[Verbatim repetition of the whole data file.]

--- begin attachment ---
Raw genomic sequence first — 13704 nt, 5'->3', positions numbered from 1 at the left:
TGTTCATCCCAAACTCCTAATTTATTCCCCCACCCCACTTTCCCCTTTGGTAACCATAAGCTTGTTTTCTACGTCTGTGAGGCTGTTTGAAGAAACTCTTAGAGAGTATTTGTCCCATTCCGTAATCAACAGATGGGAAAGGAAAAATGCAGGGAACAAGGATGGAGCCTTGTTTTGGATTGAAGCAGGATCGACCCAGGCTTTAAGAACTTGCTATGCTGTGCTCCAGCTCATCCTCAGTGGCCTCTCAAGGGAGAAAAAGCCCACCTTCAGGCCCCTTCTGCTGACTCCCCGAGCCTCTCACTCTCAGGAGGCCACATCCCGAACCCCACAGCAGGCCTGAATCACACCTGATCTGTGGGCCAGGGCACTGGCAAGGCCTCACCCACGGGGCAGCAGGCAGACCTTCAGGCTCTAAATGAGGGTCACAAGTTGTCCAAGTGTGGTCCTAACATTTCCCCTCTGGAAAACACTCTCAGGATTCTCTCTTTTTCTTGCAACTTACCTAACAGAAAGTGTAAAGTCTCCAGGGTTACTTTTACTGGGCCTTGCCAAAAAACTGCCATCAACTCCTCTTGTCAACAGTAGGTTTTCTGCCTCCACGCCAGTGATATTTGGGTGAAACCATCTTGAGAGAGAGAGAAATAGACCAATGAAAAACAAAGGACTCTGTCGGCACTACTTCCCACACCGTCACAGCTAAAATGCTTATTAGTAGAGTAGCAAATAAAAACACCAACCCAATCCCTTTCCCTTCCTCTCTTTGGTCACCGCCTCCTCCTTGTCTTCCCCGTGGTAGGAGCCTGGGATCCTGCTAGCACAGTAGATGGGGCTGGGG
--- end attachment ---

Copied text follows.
Raw genomic sequence first — 13704 nt, 5'->3', positions numbered from 1 at the left:
TGTTCATCCCAAACTCCTAATTTATTCCCCCACCCCACTTTCCCCTTTGGTAACCATAAGCTTGTTTTCTACGTCTGTGAGGCTGTTTGAAGAAACTCTTAGAGAGTATTTGTCCCATTCCGTAATCAACAGATGGGAAAGGAAAAATGCAGGGAACAAGGATGGAGCCTTGTTTTGGATTGAAGCAGGATCGACCCAGGCTTTAAGAACTTGCTATGCTGTGCTCCAGCTCATCCTCAGTGGCCTCTCAAGGGAGAAAAAGCCCACCTTCAGGCCCCTTCTGCTGACTCCCCGAGCCTCTCACTCTCAGGAGGCCACATCCCGAACCCCACAGCAGGCCTGAATCACACCTGATCTGTGGGCCAGGGCACTGGCAAGGCCTCACCCACGGGGCAGCAGGCAGACCTTCAGGCTCTAAATGAGGGTCACAAGTTGTCCAAGTGTGGTCCTAACATTTCCCCTCTGGAAAACACTCTCAGGATTCTCTCTTTTTCTTGCAACTTACCTAACAGAAAGTGTAAAGTCTCCAGGGTTACTTTTACTGGGCCTTGCCAAAAAACTGCCATCAACTCCTCTTGTCAACAGTAGGTTTTCTGCCTCCACGCCAGTGATATTTGGGTGAAACCATCTTGAGAGAGAGAGAAATAGACCAATGAAAAACAAAGGACTCTGTCGGCACTACTTCCCACACCGTCACAGCTAAAATGCTTATTAGTAGAGTAGCAAATAAAAACACCAACCCAATCCCTTTCCCTTCCTCTCTTTGGTCACCGCCTCCTCCTTGTCTTCCCCGTGGTAGGAGCCTGGGATCCTGCTAGCACAGTAGATGGGGCTGGGG